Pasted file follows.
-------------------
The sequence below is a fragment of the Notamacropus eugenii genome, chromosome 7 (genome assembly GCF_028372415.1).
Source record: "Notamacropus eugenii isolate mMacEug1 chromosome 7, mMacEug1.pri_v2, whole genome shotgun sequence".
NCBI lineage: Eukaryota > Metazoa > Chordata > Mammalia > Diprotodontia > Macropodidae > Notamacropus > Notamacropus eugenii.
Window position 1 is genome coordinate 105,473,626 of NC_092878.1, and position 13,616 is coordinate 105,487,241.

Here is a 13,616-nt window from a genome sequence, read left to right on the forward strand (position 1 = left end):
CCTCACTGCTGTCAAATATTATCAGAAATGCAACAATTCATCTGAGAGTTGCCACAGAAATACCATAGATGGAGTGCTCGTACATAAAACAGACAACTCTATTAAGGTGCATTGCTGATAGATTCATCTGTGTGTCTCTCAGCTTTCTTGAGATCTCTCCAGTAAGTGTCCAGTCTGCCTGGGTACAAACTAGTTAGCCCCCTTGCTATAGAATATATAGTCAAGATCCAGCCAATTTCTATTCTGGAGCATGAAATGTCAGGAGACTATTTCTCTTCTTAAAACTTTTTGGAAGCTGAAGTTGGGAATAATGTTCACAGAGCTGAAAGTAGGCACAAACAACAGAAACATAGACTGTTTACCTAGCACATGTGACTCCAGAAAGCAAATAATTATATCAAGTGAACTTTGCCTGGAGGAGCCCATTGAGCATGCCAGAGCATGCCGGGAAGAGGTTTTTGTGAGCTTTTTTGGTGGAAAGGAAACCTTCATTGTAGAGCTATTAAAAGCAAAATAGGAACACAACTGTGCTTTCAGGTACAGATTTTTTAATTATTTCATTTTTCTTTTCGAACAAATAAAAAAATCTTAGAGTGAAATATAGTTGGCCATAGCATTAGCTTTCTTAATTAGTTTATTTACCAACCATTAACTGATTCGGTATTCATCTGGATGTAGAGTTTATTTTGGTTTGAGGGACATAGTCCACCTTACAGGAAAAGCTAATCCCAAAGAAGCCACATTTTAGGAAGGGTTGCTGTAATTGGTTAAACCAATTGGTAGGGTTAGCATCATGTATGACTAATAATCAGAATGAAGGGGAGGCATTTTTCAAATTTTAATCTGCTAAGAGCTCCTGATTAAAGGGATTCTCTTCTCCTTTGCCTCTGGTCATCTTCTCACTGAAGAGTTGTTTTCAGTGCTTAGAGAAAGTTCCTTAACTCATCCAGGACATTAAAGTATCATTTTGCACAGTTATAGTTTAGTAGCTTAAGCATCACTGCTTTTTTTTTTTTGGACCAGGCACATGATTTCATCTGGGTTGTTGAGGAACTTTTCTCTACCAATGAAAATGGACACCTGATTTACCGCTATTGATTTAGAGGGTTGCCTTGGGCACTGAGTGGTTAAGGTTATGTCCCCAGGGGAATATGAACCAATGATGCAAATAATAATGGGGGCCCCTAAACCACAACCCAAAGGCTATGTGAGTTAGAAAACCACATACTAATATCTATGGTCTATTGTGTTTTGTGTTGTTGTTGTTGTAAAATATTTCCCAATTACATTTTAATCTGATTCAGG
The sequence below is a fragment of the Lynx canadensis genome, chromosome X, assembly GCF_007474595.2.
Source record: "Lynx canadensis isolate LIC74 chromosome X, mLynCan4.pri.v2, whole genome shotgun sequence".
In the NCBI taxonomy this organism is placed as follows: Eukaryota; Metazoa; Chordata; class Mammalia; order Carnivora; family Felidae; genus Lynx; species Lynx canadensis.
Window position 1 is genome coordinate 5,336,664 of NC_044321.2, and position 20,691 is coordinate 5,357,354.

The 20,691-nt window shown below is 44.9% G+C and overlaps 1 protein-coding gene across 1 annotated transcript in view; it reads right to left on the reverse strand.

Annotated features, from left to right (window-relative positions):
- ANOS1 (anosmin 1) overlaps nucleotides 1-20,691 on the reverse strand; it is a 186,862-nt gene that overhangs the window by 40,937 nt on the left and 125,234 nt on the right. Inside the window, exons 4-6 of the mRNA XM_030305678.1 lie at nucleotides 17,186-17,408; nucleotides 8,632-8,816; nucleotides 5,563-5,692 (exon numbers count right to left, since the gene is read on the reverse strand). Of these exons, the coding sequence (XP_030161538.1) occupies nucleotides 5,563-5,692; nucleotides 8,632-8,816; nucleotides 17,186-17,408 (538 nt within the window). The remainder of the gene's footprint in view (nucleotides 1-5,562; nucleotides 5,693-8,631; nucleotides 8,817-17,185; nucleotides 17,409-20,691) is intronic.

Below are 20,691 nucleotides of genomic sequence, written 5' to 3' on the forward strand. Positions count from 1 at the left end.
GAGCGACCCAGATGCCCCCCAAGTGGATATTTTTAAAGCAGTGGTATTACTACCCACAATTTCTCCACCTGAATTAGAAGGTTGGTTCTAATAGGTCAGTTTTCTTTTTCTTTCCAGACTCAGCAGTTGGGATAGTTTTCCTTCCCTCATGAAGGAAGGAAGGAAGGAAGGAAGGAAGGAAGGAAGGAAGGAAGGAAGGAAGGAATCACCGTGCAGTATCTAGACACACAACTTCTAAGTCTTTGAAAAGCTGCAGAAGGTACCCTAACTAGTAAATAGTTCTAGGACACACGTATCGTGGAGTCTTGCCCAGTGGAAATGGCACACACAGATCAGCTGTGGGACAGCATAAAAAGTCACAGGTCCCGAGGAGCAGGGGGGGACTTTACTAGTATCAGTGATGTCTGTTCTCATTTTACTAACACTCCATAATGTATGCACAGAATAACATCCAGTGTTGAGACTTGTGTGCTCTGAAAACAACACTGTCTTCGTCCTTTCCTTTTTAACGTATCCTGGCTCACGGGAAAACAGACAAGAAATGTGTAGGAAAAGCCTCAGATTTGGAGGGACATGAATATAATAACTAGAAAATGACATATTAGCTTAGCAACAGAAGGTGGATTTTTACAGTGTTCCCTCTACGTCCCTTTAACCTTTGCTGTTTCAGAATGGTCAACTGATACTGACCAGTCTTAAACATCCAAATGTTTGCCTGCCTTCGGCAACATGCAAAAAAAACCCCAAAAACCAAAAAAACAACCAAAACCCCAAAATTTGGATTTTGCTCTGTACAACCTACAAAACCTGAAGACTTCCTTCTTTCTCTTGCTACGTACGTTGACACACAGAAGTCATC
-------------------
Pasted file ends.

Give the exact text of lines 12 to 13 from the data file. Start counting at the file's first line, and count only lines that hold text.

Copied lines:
Annotated features, from left to right (window-relative positions):
- ANOS1 (anosmin 1) overlaps nucleotides 1-20,691 on the reverse strand; it is a 186,862-nt gene that overhangs the window by 40,937 nt on the left and 125,234 nt on the right. Inside the window, exons 4-6 of the mRNA XM_030305678.1 lie at nucleotides 17,186-17,408; nucleotides 8,632-8,816; nucleotides 5,563-5,692 (exon numbers count right to left, since the gene is read on the reverse strand). Of these exons, the coding sequence (XP_030161538.1) occupies nucleotides 5,563-5,692; nucleotides 8,632-8,816; nucleotides 17,186-17,408 (538 nt within the window). The remainder of the gene's footprint in view (nucleotides 1-5,562; nucleotides 5,693-8,631; nucleotides 8,817-17,185; nucleotides 17,409-20,691) is intronic.